Funds Turn Toward Financial Data Companies

Sovereign wealth funds are looking to buy data—and they're buying the data companies to acquire them.

investing in data

The investment arms of sovereigns have become an integral component of financial markets. They invested in some of the West’s troubled banks during the 2008 global financial crisis.

Now sovereign wealth funds are turning their attention to public and private-sector financial-data companies. And they also want to use the data these companies produce to enhance their investment performance.

In June last year, GIC (formerly the Government of Singapore Investment Corporation) acquired 30% of Mergermarket, a global financial intelligence company. Started in the UK in the early 2000s, Mergermarket provides corporate financial news and analysis through a variety of products.

The Canada Pension Plan Investment Board (CPPIB), meanwhile, invested $250 million in Markit as part of the company’s IPO in 2014, which at the time represented a 6% ownership stake. Markit is a global diversified provider of financial information services, helping global clients reduce risk and improve operational efficiency.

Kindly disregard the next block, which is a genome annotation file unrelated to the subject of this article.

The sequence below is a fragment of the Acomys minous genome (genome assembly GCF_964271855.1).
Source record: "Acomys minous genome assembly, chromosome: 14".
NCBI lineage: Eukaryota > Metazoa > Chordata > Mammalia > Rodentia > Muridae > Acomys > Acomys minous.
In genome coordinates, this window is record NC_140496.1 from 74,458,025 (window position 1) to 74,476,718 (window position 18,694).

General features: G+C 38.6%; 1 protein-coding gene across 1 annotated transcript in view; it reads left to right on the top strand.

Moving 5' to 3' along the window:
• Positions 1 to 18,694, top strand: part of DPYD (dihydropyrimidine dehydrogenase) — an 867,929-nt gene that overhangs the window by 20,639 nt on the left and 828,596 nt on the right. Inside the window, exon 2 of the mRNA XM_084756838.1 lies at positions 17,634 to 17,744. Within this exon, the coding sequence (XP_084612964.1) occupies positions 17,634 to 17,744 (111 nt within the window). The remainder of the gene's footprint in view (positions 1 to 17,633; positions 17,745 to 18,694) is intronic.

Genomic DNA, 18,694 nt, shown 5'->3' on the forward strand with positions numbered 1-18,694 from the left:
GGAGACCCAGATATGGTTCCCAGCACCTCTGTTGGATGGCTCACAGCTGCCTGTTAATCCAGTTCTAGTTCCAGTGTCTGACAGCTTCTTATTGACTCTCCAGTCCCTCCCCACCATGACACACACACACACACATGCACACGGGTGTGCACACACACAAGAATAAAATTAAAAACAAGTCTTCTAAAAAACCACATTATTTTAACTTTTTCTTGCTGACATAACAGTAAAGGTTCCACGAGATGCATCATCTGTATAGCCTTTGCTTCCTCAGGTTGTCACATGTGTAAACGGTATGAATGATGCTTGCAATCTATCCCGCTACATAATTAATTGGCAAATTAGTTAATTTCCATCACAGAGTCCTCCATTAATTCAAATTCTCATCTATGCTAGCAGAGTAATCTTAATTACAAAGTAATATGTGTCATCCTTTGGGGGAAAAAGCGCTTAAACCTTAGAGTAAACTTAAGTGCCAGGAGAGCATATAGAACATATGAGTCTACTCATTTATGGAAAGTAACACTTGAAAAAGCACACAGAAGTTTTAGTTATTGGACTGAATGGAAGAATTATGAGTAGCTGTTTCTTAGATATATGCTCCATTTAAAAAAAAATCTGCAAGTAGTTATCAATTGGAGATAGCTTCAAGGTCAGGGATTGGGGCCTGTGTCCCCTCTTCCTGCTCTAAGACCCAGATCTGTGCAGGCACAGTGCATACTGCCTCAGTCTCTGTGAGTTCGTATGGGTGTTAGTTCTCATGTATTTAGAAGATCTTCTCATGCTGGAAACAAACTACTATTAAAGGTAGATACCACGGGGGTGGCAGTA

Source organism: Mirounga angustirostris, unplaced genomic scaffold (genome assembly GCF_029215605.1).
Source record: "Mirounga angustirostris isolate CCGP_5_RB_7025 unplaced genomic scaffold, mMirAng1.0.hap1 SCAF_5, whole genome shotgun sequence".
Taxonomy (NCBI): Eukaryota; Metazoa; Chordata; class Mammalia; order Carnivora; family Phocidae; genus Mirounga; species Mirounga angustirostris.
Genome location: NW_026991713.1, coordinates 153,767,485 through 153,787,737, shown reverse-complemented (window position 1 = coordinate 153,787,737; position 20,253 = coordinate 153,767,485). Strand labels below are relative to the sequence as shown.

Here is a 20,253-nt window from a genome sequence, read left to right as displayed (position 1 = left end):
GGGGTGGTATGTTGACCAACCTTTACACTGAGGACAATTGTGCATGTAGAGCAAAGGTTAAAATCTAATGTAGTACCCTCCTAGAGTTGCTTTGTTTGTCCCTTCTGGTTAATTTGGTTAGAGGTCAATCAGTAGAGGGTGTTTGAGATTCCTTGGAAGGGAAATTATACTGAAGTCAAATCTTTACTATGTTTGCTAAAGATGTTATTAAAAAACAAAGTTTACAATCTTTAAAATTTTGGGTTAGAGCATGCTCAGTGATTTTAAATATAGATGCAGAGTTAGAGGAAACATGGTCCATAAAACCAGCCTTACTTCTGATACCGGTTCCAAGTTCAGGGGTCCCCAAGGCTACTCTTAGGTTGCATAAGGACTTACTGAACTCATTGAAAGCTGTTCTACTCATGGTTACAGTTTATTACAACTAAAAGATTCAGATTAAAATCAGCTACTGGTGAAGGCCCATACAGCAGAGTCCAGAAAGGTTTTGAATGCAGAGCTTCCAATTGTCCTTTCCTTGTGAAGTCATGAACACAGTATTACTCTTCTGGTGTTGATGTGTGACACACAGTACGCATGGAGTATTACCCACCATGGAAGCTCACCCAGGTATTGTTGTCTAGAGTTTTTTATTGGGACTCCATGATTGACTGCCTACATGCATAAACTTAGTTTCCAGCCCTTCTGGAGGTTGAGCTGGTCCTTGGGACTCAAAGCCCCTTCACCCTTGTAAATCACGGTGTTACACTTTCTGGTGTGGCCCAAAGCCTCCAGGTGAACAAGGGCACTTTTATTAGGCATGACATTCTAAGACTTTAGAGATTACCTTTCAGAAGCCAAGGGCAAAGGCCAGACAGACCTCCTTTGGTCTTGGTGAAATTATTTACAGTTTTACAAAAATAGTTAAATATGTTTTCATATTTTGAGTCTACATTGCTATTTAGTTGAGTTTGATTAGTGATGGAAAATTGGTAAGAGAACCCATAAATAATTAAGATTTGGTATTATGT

Financial data and intelligence companies often turn to sovereign and other institutional investors to increase their capital investments so they can provide new products in the fast-changing markets in which they operate.

In January this year, GIC and CPPIB joined an investment group led by US private-equity giant Blackstone to buy a 55% majority stake in the financial and risk unit of Thomson Reuters. The investment will separate Thomson Reuters’ newsgathering business from other services it provides, such as data analytics and trading tools to financial professionals globally.

The transaction is one of the largest in the private-equity space in recent years. Thomson Reuters stands to gain approximately $17 billion in proceeds from the deal.

Recent transactions also reflect the growing trend of co-investment by sovereign funds with other private-equity and institutional investors. “SWFs shift from investing in private-equity funds to originating and co-investing together with private-equity funds in deals,” says Joseph McCahery of Tilburg Law School. “The choice for co-investment affects deal size, risk-bearing, fees and returns.”